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Nord Stream 2: The Dead-End of Germany’s Ostpolitik

The fight about the pipeline was supposed to give Germany cause to rethink its foreign-policy. Instead, Berlin is supporting a project that will hurt its credibility. 

Now that Germany has agreed with France and other member states on new EU regulations for the controversial Nord Stream 2 project, the path for the pipeline to be built seems clear. Nevertheless, the German government is mistaken if it believes that it has satisfied its critics with this deal. Berlin has, from the beginning, underestimated the damage this project would do to its image. Its support for Nord Stream 2 demonstrates how the German government puts the national interest ahead of European and international strategic questions, thereby hurting its credibility in the long-term.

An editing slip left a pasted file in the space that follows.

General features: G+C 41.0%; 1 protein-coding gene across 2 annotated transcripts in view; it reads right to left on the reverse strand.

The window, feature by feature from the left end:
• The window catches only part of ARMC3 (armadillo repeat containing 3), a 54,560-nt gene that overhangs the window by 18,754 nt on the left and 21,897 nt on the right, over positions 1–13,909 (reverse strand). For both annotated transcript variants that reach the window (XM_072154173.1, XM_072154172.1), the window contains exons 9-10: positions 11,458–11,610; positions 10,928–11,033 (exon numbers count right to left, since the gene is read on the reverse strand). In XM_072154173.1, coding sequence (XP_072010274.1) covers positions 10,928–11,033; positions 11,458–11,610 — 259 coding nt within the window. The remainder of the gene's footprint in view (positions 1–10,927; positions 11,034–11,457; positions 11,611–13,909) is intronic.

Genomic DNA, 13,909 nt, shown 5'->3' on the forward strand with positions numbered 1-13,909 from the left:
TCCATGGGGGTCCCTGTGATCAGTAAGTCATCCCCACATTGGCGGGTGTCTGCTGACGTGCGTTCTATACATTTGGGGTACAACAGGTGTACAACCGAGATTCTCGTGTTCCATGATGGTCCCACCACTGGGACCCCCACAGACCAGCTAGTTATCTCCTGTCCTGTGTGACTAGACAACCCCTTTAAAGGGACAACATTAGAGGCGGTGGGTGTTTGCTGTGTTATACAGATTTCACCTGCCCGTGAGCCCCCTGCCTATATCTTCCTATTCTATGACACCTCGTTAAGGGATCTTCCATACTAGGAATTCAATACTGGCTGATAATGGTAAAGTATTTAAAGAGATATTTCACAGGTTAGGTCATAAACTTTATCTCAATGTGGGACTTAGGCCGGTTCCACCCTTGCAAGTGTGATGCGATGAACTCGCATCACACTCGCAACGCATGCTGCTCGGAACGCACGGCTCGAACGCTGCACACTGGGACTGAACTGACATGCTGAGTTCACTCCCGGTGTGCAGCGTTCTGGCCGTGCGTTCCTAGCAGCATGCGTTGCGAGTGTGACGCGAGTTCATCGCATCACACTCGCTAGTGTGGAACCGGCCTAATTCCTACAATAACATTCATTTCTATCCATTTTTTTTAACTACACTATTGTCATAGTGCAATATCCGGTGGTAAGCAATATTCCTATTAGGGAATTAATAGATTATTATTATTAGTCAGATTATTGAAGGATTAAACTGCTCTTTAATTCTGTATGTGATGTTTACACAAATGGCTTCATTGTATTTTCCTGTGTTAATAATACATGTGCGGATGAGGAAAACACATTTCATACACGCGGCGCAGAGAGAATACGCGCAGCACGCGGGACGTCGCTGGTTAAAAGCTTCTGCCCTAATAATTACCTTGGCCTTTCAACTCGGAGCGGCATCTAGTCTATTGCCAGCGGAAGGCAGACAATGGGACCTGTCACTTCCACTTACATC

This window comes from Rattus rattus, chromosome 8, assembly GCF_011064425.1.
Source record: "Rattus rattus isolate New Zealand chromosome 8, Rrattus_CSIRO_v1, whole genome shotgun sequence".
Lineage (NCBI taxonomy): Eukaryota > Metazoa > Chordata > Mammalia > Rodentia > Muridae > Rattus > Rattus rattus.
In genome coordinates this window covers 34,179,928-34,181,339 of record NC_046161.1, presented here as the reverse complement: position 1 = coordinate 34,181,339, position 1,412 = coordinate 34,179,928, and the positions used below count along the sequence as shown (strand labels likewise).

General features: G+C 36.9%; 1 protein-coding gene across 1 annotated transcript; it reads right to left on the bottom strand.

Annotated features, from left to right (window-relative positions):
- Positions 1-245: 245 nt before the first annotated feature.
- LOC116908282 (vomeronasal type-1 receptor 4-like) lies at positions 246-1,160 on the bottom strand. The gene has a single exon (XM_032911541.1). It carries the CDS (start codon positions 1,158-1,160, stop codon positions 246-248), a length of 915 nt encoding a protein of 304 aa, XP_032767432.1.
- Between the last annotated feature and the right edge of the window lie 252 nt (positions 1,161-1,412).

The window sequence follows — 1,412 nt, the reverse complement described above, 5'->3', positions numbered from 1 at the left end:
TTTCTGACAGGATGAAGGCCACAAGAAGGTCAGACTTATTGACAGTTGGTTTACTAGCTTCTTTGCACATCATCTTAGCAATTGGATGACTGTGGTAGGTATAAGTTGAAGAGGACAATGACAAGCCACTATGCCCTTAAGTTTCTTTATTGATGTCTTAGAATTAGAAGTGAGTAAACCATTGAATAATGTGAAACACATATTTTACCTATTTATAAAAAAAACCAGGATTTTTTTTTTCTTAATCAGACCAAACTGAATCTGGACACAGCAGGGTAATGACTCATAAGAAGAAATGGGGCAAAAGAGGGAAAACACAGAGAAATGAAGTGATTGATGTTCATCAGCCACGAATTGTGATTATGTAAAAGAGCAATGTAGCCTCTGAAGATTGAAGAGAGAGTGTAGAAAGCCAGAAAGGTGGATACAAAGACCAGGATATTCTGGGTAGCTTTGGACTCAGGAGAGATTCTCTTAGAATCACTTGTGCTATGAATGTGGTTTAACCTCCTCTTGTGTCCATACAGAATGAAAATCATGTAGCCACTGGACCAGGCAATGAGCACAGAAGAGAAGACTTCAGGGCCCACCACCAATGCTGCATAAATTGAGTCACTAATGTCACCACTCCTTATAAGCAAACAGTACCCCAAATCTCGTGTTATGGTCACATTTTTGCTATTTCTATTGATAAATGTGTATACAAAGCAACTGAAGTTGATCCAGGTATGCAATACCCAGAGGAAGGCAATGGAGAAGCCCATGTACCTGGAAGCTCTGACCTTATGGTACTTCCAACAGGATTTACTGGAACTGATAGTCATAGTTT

Amid the Russia-Ukraine conflict, and with the help of the Nord Stream 2 pipeline, the discussion about Germany and the EU’s energy independence from Russia has continued to intensify since 2014. The German government claimed for years that this was a purely commercial endeavor. But then in April 2018, at a meeting with Ukrainian President Petro Poroschenko, Chancellor Angela Merkel recognized for the first time that the political factors surrounding Nord Stream 2 also had to be taken into account. By not turning against the project, the German government supported it from the start. Sigmar Gabriel, formerly the economy and energy minister and later foreign minister, assured Vladimir Putin at a 2015 meeting in Moscow that he would personally campaign to have the project under German jurisdiction. While the current agreement does not achieve that, Germany is nevertheless now responsible for negotiating the EU regulations and possible exceptions to them. And yet the objectives and repercussions of Nord Stream 2 go beyond Germany and run counter to German and EU interests.